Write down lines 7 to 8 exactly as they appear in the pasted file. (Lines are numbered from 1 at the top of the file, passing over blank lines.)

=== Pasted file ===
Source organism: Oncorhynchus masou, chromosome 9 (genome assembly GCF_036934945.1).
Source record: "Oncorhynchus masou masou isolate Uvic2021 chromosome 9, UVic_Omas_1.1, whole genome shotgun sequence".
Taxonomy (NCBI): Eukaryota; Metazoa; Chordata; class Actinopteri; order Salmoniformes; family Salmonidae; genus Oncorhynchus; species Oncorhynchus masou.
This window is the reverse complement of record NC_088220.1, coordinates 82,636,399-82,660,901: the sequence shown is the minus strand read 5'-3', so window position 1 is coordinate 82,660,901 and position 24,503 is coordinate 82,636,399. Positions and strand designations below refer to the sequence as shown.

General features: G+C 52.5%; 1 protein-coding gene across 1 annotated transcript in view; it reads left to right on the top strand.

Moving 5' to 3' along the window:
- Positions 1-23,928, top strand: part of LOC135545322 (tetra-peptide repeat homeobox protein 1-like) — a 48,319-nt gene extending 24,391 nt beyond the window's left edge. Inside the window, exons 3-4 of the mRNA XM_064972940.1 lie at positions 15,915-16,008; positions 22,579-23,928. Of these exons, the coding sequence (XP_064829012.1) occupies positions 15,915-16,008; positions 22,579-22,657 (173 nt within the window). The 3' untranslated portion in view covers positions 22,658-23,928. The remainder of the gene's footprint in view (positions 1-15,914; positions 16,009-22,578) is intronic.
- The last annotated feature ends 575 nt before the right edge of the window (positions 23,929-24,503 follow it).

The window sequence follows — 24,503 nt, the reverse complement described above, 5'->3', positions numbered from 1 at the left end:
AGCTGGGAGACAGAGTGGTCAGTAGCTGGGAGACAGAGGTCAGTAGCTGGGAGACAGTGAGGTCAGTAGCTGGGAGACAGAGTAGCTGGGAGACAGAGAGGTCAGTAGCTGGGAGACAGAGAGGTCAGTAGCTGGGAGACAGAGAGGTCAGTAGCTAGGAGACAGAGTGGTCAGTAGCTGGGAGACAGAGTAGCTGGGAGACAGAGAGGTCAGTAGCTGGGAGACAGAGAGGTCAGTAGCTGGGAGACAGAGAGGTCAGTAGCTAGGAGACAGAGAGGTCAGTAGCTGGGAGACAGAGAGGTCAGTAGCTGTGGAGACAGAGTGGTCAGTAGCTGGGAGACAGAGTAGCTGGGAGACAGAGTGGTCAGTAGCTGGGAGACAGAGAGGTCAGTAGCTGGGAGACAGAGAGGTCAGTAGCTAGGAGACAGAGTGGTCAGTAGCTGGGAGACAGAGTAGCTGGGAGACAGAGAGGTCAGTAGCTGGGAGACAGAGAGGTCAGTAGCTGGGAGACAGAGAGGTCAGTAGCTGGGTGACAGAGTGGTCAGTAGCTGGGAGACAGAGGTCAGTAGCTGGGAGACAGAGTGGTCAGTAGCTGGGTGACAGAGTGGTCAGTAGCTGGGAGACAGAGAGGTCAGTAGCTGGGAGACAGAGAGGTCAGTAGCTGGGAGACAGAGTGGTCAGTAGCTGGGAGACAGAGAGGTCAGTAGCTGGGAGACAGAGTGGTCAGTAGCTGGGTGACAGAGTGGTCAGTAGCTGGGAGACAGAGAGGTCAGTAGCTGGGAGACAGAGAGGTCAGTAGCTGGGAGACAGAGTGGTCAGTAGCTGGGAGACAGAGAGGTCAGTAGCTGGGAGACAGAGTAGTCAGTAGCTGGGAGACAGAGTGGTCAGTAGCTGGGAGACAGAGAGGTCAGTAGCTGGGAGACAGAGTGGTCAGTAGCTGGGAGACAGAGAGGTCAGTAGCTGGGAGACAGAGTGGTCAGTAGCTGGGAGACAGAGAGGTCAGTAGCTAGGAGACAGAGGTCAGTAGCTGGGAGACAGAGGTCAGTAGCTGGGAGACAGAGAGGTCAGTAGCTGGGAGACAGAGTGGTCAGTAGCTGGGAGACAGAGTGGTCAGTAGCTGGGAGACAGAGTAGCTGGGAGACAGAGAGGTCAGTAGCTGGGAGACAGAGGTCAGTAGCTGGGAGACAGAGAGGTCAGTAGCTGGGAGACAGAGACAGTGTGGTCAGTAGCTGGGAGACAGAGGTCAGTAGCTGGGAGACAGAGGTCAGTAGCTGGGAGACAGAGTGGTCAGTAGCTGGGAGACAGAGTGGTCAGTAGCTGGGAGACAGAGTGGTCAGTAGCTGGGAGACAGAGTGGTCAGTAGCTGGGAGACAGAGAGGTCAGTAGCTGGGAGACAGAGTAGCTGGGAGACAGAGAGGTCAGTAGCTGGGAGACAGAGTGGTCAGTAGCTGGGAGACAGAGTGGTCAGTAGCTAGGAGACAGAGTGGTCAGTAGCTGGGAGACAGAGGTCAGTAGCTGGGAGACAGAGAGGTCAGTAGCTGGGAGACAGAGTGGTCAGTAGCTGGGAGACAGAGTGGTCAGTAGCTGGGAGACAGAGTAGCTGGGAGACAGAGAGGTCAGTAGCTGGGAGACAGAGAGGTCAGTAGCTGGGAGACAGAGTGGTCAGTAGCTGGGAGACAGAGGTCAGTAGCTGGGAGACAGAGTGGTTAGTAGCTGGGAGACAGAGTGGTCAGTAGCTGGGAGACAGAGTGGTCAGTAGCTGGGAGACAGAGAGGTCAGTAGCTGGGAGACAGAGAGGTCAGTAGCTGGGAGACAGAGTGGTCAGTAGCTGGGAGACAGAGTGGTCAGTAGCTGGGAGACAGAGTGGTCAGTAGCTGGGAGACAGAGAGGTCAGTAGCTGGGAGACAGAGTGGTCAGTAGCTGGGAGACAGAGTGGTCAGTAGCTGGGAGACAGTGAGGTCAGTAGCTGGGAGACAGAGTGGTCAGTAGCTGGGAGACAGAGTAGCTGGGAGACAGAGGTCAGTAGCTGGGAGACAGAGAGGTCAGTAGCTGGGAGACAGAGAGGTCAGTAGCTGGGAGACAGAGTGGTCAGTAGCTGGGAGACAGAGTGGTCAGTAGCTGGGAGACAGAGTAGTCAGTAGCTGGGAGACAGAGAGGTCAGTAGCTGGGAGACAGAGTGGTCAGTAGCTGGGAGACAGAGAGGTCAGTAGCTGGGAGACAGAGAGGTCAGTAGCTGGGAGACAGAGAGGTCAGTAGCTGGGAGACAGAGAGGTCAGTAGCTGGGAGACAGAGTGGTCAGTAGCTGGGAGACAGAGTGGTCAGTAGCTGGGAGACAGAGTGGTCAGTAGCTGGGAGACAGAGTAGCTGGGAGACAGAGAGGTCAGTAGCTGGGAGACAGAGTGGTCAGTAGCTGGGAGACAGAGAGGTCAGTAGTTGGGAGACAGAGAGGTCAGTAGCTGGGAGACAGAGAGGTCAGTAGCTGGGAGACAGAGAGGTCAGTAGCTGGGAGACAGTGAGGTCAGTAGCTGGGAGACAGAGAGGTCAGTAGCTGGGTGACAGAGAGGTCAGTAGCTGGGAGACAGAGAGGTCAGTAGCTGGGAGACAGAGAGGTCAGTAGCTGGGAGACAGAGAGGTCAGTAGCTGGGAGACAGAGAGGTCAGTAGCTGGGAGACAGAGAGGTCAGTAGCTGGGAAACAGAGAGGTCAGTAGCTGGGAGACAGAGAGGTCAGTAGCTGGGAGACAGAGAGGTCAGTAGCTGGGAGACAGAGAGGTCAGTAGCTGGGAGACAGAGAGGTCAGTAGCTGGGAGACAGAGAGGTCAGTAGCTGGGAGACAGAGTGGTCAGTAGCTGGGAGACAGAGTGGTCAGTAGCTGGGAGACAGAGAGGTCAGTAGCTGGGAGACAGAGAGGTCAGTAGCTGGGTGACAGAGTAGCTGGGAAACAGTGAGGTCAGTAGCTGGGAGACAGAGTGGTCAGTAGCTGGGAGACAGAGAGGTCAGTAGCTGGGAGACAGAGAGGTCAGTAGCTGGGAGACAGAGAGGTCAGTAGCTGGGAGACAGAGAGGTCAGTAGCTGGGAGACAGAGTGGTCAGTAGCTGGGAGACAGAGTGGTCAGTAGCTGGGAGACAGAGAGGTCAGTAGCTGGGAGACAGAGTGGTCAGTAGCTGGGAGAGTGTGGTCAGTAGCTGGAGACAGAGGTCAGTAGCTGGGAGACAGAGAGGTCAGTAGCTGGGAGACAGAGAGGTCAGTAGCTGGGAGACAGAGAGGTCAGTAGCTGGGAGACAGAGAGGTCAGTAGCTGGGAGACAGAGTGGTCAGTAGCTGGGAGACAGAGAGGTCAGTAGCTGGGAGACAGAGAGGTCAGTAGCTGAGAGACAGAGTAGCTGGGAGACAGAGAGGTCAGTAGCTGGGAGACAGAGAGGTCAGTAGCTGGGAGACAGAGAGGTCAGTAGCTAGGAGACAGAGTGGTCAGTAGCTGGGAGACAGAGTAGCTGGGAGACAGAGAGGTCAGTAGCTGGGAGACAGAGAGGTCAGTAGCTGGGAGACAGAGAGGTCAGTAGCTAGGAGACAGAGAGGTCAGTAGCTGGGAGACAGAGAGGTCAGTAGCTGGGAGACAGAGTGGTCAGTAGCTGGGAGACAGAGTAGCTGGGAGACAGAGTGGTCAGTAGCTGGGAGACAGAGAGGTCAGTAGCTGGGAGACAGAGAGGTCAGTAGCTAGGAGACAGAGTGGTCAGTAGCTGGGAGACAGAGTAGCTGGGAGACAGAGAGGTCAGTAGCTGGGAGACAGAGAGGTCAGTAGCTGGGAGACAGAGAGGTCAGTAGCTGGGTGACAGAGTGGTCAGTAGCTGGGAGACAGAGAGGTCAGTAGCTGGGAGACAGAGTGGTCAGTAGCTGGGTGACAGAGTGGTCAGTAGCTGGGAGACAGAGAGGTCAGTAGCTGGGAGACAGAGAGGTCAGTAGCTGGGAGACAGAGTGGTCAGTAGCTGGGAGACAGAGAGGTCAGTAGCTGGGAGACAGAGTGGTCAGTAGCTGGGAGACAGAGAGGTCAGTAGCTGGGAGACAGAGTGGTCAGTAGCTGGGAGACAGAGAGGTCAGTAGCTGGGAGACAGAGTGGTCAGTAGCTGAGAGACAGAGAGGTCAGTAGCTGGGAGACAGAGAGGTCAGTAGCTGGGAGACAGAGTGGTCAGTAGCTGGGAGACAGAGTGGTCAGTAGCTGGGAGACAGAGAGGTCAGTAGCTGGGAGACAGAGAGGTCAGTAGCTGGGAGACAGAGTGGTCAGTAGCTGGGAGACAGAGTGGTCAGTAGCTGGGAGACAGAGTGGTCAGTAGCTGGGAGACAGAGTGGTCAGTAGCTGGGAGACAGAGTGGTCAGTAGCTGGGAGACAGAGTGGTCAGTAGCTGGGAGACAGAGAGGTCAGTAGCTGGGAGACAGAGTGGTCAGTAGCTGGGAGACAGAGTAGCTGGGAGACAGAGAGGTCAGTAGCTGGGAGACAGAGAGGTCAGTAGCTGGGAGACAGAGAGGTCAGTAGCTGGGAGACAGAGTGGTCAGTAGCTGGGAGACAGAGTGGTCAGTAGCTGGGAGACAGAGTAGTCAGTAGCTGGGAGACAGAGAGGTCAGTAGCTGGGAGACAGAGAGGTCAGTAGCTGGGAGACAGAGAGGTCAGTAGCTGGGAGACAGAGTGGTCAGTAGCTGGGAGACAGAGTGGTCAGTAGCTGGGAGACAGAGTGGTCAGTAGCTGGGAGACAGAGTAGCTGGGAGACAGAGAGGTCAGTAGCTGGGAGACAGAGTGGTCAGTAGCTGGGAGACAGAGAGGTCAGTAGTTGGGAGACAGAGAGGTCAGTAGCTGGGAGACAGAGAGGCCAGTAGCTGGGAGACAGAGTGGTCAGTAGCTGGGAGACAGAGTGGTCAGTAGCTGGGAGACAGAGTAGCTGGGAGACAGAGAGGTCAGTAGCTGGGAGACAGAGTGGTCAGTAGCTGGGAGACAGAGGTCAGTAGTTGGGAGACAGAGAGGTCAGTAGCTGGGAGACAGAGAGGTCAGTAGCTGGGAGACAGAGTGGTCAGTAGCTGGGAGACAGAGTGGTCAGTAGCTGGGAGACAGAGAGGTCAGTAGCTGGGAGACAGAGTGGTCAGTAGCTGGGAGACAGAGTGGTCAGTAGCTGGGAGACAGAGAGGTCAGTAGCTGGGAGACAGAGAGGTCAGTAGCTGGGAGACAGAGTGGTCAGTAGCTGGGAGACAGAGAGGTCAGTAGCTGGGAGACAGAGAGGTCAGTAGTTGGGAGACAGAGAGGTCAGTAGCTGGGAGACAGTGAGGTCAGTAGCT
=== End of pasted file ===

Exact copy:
- Positions 1-23,928, top strand: part of LOC135545322 (tetra-peptide repeat homeobox protein 1-like) — a 48,319-nt gene extending 24,391 nt beyond the window's left edge. Inside the window, exons 3-4 of the mRNA XM_064972940.1 lie at positions 15,915-16,008; positions 22,579-23,928. Of these exons, the coding sequence (XP_064829012.1) occupies positions 15,915-16,008; positions 22,579-22,657 (173 nt within the window). The 3' untranslated portion in view covers positions 22,658-23,928. The remainder of the gene's footprint in view (positions 1-15,914; positions 16,009-22,578) is intronic.
- The last annotated feature ends 575 nt before the right edge of the window (positions 23,929-24,503 follow it).